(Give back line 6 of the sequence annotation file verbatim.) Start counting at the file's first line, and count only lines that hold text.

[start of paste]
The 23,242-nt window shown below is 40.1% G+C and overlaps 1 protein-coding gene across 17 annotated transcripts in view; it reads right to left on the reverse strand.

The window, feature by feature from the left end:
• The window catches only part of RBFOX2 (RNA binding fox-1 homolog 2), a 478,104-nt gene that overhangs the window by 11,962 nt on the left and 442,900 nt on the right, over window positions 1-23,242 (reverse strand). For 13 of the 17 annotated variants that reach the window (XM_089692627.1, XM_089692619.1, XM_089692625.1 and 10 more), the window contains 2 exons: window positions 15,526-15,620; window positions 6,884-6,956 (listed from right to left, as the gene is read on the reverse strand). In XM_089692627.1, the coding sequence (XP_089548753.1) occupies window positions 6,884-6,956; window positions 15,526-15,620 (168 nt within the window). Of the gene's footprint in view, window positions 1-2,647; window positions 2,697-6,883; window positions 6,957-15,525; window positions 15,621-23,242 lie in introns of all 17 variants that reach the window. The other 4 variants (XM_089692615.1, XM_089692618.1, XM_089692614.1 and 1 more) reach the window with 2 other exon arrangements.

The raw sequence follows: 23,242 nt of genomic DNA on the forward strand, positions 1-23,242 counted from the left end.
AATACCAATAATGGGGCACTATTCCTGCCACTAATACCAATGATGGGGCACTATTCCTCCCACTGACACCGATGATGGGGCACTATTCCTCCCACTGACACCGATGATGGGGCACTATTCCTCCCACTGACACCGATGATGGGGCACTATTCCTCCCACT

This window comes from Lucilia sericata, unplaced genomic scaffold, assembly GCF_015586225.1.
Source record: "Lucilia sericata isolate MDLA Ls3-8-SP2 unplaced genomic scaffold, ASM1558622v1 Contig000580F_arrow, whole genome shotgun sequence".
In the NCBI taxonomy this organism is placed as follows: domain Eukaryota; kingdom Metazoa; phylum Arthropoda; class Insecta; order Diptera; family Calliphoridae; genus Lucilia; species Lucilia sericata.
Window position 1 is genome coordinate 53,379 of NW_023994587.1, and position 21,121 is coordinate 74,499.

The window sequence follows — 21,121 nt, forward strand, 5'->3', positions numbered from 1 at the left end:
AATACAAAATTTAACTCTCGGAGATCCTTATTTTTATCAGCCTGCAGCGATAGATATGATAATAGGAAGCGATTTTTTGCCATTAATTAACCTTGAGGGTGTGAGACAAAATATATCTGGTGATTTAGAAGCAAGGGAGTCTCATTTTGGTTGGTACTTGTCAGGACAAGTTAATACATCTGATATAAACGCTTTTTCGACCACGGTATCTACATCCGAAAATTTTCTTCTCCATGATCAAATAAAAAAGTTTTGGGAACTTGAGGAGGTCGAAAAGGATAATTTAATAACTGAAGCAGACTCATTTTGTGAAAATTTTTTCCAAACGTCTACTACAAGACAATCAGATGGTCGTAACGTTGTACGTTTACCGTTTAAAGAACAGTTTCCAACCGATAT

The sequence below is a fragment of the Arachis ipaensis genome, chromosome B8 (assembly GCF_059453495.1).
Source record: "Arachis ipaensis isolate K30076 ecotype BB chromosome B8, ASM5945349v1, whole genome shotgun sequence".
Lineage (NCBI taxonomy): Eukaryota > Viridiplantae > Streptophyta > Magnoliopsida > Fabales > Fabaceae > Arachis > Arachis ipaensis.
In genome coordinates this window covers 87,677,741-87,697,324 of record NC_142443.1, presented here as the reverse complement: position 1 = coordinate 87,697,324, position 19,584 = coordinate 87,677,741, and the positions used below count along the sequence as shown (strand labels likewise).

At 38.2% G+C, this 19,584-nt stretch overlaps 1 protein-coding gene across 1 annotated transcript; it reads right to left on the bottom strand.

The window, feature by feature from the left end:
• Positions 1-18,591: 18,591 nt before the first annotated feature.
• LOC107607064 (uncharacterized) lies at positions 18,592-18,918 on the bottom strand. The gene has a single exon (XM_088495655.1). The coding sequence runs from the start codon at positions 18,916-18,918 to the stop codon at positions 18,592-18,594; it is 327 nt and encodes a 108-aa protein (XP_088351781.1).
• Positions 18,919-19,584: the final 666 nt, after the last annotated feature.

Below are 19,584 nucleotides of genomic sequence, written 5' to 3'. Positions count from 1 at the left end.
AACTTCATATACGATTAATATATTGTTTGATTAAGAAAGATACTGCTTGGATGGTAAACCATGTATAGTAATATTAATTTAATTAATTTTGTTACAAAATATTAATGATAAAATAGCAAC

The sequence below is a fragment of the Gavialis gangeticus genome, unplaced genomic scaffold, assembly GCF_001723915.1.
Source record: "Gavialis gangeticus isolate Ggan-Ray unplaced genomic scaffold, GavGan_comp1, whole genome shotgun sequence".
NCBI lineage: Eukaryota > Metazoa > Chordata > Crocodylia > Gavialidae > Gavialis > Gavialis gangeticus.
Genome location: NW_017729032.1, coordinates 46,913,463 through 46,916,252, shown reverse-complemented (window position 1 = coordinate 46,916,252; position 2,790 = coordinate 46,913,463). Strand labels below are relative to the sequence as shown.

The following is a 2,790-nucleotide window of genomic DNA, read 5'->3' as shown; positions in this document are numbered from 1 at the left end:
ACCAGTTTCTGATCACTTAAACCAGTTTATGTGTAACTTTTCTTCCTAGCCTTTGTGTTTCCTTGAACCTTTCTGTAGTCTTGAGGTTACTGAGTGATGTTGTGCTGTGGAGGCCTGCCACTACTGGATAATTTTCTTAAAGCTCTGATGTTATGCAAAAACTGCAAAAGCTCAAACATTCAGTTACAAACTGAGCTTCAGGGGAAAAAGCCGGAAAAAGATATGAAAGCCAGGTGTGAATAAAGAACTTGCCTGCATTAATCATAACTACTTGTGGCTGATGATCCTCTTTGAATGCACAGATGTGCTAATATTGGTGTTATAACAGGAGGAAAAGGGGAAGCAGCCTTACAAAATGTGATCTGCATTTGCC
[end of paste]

This window comes from Lucilia sericata, unplaced genomic scaffold, assembly GCF_015586225.1.